Book Review: A brilliant new story collection by Jolene McIlwain awaits in 'Sidle Creek'

This cover image released by Melville House shows "Sidle Creek" by Jolene McIlwain. (Melville House via AP)

“Sidle Creek,” by Jolene McIlwain (Melville House)

Lately, the news out of rural Appalachia has not been good: a train derailment, toxic chemicals, the opioid epidemic, deaths of despair. In contrast to all of that, Jolene McIlwain has written a stunning new collection of short fiction that presents a region known for hunting, fishing, fracking and Rolling Rock beer in all of its tender and terrifying complexity.

In the title story, a father places warm stones from Sidle Creek on his daughter’s belly to relieve the debilitating cramps of endometriosis. A retired math professor in “The Fractal Geometry of Grief” builds a glass shelter on his wooded property to protect a doe he fell in love with after his wife’s death. In “Loosed” a man small “in position, stature and intelligence” earns money staging cockfights, then dogfights, and then, in a horrifying twist, fights between his four young sons because those are the most exciting of all to the rich, powerful men who bet on them.

A striking number of the 22 stories in the book feature the distinctive voices of young girls and women and center the experiences of pregnancy, childbirth and infertility. “You Four Are the One” is narrated by Lanie, one of four precocious preteens who spend a summer helping care for a neighbor with a high-risk pregnancy, an all-consuming activity that Lanie declares to be “much more exciting than being at the pool and trying to ignore everyone bikinied who’d `developed.’”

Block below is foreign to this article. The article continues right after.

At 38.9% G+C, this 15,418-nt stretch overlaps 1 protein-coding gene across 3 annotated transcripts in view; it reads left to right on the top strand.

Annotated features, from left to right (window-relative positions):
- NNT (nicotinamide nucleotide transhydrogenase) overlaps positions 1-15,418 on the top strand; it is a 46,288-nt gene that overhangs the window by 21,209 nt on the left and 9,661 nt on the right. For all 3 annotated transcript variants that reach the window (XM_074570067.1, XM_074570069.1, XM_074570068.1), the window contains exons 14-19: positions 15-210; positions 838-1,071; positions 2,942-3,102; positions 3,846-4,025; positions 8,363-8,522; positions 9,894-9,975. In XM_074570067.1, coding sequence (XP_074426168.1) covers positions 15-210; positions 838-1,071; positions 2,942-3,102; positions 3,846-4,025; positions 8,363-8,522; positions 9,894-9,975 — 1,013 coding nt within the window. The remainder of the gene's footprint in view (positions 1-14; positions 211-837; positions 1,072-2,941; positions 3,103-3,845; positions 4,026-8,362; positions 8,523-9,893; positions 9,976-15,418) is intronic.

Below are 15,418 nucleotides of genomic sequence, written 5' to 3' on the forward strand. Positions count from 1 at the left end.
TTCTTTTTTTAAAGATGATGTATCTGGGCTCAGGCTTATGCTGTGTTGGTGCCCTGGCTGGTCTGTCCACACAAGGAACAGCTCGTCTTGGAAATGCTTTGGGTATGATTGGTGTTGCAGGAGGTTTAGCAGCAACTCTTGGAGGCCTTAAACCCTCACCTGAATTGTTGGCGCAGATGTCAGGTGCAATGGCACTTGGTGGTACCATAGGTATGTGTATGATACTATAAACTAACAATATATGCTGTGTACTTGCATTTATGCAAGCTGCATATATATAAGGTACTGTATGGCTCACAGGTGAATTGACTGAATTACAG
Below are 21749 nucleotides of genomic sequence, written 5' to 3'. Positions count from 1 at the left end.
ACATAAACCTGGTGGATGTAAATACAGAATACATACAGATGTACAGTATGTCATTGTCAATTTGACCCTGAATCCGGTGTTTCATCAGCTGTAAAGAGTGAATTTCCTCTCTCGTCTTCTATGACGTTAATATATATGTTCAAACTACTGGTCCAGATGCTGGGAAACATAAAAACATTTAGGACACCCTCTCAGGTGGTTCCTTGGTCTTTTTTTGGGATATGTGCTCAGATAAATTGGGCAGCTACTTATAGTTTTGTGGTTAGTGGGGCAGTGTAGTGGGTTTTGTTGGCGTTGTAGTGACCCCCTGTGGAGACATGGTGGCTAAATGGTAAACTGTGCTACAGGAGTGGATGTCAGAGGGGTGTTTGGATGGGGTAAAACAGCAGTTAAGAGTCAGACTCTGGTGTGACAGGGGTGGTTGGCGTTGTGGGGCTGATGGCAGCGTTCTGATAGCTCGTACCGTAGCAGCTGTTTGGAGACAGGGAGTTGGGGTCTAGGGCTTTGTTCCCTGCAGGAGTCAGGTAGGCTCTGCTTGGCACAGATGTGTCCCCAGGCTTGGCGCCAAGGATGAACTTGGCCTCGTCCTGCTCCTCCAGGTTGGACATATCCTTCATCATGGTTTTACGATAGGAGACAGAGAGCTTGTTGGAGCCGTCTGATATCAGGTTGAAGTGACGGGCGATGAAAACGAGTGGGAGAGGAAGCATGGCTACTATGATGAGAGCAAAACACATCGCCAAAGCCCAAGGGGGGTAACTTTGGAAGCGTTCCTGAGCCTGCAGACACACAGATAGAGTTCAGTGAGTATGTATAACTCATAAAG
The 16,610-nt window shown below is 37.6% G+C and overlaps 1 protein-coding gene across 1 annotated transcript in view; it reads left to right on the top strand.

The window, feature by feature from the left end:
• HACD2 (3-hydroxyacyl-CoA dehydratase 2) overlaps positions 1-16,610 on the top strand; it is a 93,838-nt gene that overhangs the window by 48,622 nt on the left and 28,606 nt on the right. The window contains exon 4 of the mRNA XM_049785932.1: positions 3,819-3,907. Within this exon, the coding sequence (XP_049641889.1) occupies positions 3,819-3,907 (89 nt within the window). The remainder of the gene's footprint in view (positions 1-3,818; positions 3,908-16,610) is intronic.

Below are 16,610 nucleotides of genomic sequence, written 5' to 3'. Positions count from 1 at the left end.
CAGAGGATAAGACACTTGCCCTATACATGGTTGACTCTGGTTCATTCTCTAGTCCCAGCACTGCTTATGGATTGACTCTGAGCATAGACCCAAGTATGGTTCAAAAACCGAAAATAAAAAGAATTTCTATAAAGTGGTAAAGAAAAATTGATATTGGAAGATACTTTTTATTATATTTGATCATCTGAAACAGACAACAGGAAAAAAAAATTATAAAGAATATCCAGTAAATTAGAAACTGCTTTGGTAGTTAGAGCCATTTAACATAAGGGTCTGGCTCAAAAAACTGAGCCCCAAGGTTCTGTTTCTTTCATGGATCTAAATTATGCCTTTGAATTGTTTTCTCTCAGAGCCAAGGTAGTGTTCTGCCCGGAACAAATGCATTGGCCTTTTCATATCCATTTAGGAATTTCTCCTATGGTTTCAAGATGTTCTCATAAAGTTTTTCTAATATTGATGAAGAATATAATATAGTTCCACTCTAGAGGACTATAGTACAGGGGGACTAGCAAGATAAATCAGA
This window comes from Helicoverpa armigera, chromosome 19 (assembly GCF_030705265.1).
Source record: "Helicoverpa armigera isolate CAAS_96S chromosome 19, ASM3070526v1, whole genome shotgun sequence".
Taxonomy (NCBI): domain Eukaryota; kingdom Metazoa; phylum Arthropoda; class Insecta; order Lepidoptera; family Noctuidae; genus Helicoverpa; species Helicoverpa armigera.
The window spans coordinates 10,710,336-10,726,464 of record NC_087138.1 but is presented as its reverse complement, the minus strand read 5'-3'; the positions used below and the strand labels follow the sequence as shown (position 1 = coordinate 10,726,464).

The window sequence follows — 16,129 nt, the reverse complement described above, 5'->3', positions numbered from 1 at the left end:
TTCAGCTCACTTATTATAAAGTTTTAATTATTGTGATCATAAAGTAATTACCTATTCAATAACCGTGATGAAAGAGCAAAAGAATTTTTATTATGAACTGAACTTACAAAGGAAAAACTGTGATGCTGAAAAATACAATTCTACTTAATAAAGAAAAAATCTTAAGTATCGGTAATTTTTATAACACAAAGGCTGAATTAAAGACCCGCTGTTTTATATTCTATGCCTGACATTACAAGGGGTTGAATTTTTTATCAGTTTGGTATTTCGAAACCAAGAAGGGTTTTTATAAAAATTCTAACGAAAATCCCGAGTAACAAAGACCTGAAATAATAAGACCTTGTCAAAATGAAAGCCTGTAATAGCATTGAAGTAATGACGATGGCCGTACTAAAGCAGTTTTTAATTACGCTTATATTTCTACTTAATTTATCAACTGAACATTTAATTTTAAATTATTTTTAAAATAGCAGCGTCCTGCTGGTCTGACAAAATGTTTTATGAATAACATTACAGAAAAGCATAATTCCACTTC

The first-person-plural of the story is only one of the thrilling narrative devices that McIlwain uses to tell her linked stories. Some are short enough to qualify as flash fiction, others as lyrical as poetry. Still others make daring leaps in time like “Seeds,” told from the point of view of a man looking at a childhood picture of his recently deceased wife and imagining the traumatic life, “beaten speckled plum” by an abusive stepfather, that lay ahead for her.

Characters in a few stories pop up in others but what truly knits the collection together is McIlwain’s reverence for and knowledge of the natural world. Whether she is writing about a couple that reads prophecies on the shells of red-winged blackbirds or an Italian grandma who believes a garlic necklace is a cure-all, McIlwain brings to life a luminous world of plants and animals that even the extraction industries, sleazy bettors and smooth-talking city hunters “with slick cars and six-figure salaries” cannot destroy.